Lecture on photography of birdsMay 16, 2019
New article in journal “Příroda” 7-8/2019July 21, 2019
Castro Marin on the coast near the Portuguese-Spanish border has left some inconsistent impressions. Instead of a magnificent but magnificently built infocenter of almost deserted, information boards along the nature trail completely faded and unreadable. As if the funds for which these buildings were built could no longer pay for their operation. We left the wind coast and headed to the interior of the country. Even there, there is much to see in Portugal.
Along the Guardiana River we headed north. We could not resist visiting the historic town of Mertola with its magnificent medieval castle. Although it was clear that the castle was recently reconstructed, in its old walls, several pairs of Lesser Kestrel (Falco naumanni) found enough nesting cavities. We continued on our way north. Almost everywhere around the road we could admire, as in many places in the Iberian Peninsula, the incredible concentration of the white stork (Ciconia ciconia) nests. Almost in every stork nest there was a Spanich Sparrow colony (passer hispaniolensis).
The town of Castro Verde has become an inland base, with a large bustard reserve nearby. We finally saw them, but only from a distance and when crossing the wide steppe landscape. But we got close to other beautiful birds. On the rooftops of traditional red roof tiles, colorful Rolers (Coracias garrulus) were prepared for nesting. As I found out, they are very fearless birds and constantly fights with their neighbors Lesser Kestrel (Falco naumanni). I spent the whole morning watching these fights.
There are many old former farmhouses in a not very intensively farmed countryside. Their buildings were completely disintegrated. However, they have so far provided refuge for very rare tenants. With a bit of patience and happiness, in these ruins we watched several times the beautiful Little Owls (Athene noctua).
Absolutely the most abundant bird species in Portugal is unrivaled Corn Bunting (Miliaria calandra). His singing is an essential backdrop for this part of the world. Hand in hand, the second place would certainly be occupied by the Stonechat (Saxicola torquata). A strong trio would then be complemented by a Crested Lark (Galerida cristata), perhaps only a little elevated. Very rarely did we see his cousin Thekla Lark (Galerida theklae).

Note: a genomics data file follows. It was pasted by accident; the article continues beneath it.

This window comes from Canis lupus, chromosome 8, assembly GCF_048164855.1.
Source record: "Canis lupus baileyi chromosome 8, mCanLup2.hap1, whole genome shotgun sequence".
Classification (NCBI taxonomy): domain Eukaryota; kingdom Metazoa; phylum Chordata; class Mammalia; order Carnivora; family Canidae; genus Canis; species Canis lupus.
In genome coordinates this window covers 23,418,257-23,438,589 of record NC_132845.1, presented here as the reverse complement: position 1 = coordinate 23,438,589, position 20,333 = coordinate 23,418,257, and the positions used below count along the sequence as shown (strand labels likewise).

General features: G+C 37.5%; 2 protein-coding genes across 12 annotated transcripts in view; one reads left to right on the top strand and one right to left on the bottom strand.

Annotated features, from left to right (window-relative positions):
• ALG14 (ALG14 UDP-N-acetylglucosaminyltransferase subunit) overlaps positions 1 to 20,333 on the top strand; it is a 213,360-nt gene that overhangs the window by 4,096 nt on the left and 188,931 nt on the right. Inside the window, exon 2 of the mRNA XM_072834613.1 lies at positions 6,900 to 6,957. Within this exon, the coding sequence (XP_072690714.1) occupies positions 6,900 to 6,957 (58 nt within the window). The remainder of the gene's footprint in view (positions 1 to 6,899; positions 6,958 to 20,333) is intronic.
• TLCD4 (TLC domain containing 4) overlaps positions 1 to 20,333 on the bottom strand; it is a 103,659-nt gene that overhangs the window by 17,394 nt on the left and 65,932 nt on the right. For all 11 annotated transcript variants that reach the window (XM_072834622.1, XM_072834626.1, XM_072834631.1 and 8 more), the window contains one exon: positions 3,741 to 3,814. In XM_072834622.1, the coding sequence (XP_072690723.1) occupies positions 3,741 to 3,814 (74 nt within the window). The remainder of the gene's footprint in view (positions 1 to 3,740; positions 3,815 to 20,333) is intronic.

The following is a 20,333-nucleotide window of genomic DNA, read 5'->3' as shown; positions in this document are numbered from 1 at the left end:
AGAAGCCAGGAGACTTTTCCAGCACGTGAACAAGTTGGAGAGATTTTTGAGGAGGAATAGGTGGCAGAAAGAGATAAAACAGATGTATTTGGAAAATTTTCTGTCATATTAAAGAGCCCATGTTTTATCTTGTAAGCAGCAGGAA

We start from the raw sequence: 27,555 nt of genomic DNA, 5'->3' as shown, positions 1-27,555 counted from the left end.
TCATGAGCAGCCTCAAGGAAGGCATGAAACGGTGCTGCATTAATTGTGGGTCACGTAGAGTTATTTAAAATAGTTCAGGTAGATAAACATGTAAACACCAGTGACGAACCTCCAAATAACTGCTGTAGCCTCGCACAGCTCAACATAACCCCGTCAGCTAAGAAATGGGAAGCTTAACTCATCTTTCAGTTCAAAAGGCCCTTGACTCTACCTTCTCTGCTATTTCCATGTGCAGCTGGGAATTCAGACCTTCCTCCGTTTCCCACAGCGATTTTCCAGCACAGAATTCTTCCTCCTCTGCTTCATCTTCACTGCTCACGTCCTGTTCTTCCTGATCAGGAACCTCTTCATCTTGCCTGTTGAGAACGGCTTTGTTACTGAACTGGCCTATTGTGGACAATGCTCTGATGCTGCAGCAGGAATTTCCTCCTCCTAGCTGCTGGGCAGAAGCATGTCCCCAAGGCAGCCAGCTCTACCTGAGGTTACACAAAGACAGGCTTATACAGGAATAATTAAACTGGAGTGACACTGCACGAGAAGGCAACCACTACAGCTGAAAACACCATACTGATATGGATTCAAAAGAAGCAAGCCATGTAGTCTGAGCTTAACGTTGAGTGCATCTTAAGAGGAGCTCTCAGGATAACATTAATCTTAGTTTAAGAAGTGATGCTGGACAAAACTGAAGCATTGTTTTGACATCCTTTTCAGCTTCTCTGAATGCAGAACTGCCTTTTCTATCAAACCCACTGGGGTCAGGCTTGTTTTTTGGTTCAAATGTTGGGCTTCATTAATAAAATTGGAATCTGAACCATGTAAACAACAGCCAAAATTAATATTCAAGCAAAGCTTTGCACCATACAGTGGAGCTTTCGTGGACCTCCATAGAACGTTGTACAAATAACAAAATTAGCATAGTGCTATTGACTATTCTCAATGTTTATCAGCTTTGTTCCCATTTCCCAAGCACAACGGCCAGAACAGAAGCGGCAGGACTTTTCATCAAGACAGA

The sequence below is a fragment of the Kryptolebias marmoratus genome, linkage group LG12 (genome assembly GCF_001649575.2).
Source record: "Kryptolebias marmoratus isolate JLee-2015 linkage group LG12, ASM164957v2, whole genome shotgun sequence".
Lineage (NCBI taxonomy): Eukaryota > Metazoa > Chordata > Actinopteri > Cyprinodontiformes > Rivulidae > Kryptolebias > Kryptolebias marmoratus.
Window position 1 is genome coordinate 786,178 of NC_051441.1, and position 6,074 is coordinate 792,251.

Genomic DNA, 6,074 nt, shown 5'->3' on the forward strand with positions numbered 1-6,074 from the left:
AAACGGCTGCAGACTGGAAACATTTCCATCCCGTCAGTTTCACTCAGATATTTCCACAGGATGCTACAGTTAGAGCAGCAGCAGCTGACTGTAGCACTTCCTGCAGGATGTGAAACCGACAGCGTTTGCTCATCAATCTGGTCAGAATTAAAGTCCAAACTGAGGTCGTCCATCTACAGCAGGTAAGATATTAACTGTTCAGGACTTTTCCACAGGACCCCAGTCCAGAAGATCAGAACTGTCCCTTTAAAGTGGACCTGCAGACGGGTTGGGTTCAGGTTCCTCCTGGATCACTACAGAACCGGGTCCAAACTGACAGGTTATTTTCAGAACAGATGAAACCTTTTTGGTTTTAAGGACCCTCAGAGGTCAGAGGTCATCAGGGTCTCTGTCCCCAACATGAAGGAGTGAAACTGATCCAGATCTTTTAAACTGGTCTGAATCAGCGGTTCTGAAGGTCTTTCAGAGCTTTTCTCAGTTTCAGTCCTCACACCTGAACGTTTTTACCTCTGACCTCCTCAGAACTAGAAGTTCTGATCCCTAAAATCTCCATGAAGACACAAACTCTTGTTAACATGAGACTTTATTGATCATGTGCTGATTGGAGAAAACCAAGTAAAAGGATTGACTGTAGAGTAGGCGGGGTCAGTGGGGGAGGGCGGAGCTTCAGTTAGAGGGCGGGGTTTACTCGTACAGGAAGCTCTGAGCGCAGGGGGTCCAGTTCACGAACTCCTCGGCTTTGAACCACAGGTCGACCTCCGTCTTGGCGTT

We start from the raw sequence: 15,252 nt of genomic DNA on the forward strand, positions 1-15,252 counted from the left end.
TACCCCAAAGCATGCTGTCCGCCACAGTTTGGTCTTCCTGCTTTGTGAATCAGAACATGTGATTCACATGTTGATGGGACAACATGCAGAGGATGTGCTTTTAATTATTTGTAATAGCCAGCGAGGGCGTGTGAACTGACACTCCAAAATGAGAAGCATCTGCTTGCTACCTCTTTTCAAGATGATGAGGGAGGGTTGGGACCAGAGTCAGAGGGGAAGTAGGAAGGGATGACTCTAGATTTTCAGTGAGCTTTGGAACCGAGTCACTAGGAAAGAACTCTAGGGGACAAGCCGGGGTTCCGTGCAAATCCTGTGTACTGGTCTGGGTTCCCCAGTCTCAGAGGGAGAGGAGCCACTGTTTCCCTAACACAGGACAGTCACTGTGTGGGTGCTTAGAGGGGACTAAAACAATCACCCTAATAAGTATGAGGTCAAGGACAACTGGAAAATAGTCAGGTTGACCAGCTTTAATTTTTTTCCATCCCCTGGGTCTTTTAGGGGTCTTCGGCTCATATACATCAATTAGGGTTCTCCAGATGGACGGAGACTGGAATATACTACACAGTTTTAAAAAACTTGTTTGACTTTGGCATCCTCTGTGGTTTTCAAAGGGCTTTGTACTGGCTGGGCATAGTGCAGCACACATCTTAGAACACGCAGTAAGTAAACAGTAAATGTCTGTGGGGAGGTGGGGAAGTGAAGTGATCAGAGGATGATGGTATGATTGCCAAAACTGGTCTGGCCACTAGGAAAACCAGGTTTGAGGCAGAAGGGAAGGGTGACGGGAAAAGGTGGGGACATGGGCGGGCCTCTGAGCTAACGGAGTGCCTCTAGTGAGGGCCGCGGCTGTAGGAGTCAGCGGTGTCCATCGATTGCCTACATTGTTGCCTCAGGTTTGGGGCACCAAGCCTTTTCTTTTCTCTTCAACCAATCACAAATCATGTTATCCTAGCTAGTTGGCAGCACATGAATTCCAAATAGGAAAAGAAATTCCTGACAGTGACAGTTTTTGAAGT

Between the pieces of grazing cattle we occasionally spotted tiny, but due to its white coloring, a very observable Cattle Egret (Bubulcus ibis). Herons in Portugal have just exchanged herds of zebras and wildebeests, as we often see in documents about the African savannah, for grazing cattle.
A great challenge for the photographer was the Sardinian Warbler (Sylvia melanocephala). An abundant species that is often only two or three meters away from the observer, but in the densest bushes. It seldom turns out beyond this natural shelter. In the end, however, a few photos were successful. Especially because I was waiting for these agile singers at a busy road where they were used to the presence of people.
A great experience, although rather birdwatcher than photographic, was the encounter with the elegant predator of the local dry steppes. Black-winged Kite (Elanus caeruleus) is a rare bird in Portugal. The paradox was that we were watching this species directly above the urban area.
Starling is much in Portugal, just like in our country. But it is not our common starling. His role is taken over by his southern European cousin Spotless Starling (Sturnus unicolor). The figure is very similar to our starling. It has just a little larger, on the top and back of the head, from time to time, a noticeably longer tuft and in its feathers there is no bright dotting. It’s all black with a metallic sheen.
Although the distinctive call of the Hoopoe (Upupa epops) in the south-west of Europe sounds from every hedge or garden, it is more of a coincidence to photograph it “out of hand”. Although they live in close proximity to humans, they are very shy birds.
There was only one lack of complete satisfaction in wandering around this wonderful country. Vultures. Although we were looking longingly for these emperors of the sky in each silhouette of a sailing predator, we did not see one. But still, it was wonderful.